Clearing a single MAC address from the AdTran TA-5000

clear mac address‐table <shelf/slot> address xx:xx:xx:xx:xx:xx

Handy if you’re moving to a new port on the same TA-5000.

Script your OS X setup

I found a great bash script from Mathias Bynens on github that he uses to automate getting a new OS install just the way he likes it. It’s full of useful commands that you can use to tweak OS X to your delight. Just please don’t blindly run this script on your machine or you’ll potentially end up with behavior that you don’t like and don’t know how to undo.

I’m slowly working on molding his script into my own to keep in Dropbox and on a thumb drive so I don’t have to remember how to manually set up a new machine. When I’m finished, I’ll post what I come up with, but I thought it was worth sharing the original first.

.bash_profile or .bashrc in OS X?

I always forget which file to use when I want to change something in my environment. It doesn’t help that in OS X behaves a little differently than other *nix terminals. Thankfully, John Staiger posted a very clear explanation and a handy trick a few years back.

The short version is this: .bash_profile runs when you log in, .bashrc runs when you open a new terminal window EXCEPT in OS X which treats each new terminal window as a new login for some reason.

Staiger’s suggestion is to keep all your settings in .bashrc and just tell .bash_profile to call .bashrc so you don’t end up managing two files (click through for his .bash_profile contents). This works just fine, but I don’t know that I’ve even run into a situation in OS X where .bashrc would be loaded instead of .bash_profile so it’s probably just as easy to keep everything in .bash_profile and never create .bashrc.

I imagine the trick would be more helpful if you’re working in different distros and want to manage your environment the same way regardless of which OS you’re currently on.

Maxroam APN Settings for iPhone and Android

Dredged up from a cached Blogger entry for your reference. Your mileage may vary.

Maxroam Mobile General APN Settings:
Username: maxroam
Password: maxroam

Maxroam APN Settings for iPhone / iPad:
Go to Settings > General > Network > Mobile Data Network > APN and enter the following details
Cellular Data:
Username: maxroam
Password: maxroam
Username: Blank
Password: Blank
MMSC: Blank
MMS Proxy: Blank
MMS Message Size: Blank
MMS UA Prof URL: blank

Maxroam APN Settings for Android:
Go to Menu -> Settings -> Wireless & networks-> Mobile networks -> Access Point Names -> New APN and key the following details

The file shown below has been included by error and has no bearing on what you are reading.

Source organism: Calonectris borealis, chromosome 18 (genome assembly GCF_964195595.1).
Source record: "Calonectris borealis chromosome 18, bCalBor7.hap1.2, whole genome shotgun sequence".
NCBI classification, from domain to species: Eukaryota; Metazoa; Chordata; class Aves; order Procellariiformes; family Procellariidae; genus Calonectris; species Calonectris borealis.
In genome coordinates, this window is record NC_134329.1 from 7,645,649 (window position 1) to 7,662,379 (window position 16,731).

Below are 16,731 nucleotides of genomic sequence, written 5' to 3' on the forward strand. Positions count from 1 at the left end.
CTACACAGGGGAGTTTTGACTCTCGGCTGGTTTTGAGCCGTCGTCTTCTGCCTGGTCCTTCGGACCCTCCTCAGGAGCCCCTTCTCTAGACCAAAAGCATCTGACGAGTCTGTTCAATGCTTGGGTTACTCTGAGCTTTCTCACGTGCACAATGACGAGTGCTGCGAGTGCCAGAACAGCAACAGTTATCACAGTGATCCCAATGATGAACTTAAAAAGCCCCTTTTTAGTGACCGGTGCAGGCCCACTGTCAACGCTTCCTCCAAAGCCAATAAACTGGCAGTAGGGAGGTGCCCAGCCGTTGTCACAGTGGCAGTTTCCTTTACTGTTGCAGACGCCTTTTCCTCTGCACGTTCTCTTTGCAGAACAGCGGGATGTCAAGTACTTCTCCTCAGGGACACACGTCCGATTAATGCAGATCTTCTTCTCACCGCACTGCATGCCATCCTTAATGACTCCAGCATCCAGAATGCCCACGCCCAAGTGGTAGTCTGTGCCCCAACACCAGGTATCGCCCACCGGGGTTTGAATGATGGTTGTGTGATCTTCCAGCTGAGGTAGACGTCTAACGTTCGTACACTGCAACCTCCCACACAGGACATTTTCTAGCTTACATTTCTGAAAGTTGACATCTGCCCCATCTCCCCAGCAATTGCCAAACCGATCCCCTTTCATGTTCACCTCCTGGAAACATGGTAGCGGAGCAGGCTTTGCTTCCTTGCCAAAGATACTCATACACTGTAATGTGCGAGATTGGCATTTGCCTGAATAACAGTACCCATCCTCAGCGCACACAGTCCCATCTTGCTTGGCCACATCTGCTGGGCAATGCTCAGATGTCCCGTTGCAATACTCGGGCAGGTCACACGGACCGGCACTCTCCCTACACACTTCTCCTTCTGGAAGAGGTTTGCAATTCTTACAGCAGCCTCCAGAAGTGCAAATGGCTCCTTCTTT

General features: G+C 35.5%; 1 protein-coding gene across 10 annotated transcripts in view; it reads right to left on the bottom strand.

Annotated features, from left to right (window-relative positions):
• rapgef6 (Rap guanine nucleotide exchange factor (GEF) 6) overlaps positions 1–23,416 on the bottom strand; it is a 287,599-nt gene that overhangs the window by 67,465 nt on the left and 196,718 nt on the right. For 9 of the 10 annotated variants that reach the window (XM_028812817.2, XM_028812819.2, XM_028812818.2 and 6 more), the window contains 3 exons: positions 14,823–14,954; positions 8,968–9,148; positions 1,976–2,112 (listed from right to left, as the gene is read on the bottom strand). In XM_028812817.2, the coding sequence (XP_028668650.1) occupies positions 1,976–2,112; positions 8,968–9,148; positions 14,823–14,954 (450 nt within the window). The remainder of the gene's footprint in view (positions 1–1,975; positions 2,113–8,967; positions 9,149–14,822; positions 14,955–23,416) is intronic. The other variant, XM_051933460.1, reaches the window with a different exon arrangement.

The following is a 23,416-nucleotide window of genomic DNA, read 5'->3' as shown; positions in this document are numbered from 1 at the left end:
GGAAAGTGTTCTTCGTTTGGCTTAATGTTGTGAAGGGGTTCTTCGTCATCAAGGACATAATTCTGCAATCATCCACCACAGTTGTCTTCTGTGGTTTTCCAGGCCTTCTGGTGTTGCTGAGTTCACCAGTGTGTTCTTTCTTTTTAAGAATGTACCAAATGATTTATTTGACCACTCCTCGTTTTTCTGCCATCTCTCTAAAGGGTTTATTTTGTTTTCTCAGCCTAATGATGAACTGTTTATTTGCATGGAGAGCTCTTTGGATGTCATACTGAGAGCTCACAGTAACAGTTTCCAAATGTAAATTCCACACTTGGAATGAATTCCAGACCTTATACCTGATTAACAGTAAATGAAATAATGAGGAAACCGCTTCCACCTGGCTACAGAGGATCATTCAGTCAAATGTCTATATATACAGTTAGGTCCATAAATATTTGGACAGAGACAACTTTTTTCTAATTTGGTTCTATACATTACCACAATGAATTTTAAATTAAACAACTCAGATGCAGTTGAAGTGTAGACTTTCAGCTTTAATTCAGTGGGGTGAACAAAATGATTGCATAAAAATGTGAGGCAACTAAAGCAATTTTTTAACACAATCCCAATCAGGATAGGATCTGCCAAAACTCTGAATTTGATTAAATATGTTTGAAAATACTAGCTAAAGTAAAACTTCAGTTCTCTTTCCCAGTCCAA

Name: Maxroam
Proxy: < Not Set >
Port: < Not Set >
Username: maxroam
Password: maxroam
Server: < Not Set >
MMSC: < Not Set >
MMS Proxy: < Not Set >
MMS Port: < Not Set >
MMS Protocol: < Not Set >
MCC: < Not Set >
MNC: < Not Set >
APN Type: < Not Set >

Transitioning From Google Reader

Just some quick thoughts. Here are the services I’m looking at as replacements:

  • NewsBlur – Seems pretty quick and full-featured and there’s a social commenting aspect that looks similar to Google Reader of days gone by, but the site has this Java-y non-native feel to it that I don’t like. The interface feels busy, but it might be something that I’ll appreciate for its utility later.
  • NetVibes – I tried NetVibes several years ago when I thought that having a personal web portal (or whatever they were called) would be an awesome thing and I wasn’t particularly impressed. The RSS reader seems a bit barebones, but it’s decently quick. It feels more non-nativey than NewsBlur, but doesn’t appear to have the social features or many features at all.
  • Prismatic – This might make a good tool for finding the latest news in groups of feeds that I don’t care to read completely, but it seems too magazine-ish for keeping track of sites where I read every post of that don’t post often and I have Flipboard for that.
  • The Old Reader – A clone of Google Reader before the social features were stripped out. Looks promising, but has been down more than up since I started trying to use it so I can’t say for sure yet.
  • Fever – I almost bought this right when it came out. I like idea of their approach to sorting, and Fever already integrates with Reeder (my RSS app of choice on Mac, iPad, and iPhone), but I’m a tiny bit wary of having to maintain my own installation of it. Costs $30 which is cheap as long as I end up using it.
  • Feedly – Looks pretty and I like the versatility of the different web views and the iOS app is really slick. It’s not super intuitive for someone who’s expecting a classic RSS or email interface, but I don’t mind learning a bit. Sharing options look nice.
  • NetNewsWire – I’ve tried this app multiple times over the course of many years along with apps like Shrook, NewsFire, Vienna, and I feel like there was one called NewsGator? But I never stick with it. I don’t really want to replace Reeder as my go-to native client.
  • Flipboard – I love Flipboard for browsing through high-volume feeds, but I never transitioned into using it for my main reads. I don’t think it’s really built for that.
  • I hope HiveMined ships soon so I can check that out, but it’s been a long time coming.

What’s likely to happen is that I’ll just jump on board with whoever Reeder builds-in support for. Right now that means Fever, but that only works on the iPhone app at the moment. Maybe as part of this transition I’ll offload some of my high-volume stuff into Flipboard and trim down my 130+ feeds. Otherwise, whatever holds the status quo will probably make me happy.

I will say that I very honestly miss the social functions in Google Reader. If someone manages to recreate that inside of a quality RSS reader (and I can get the right friends to use it), they will have my attention and my money).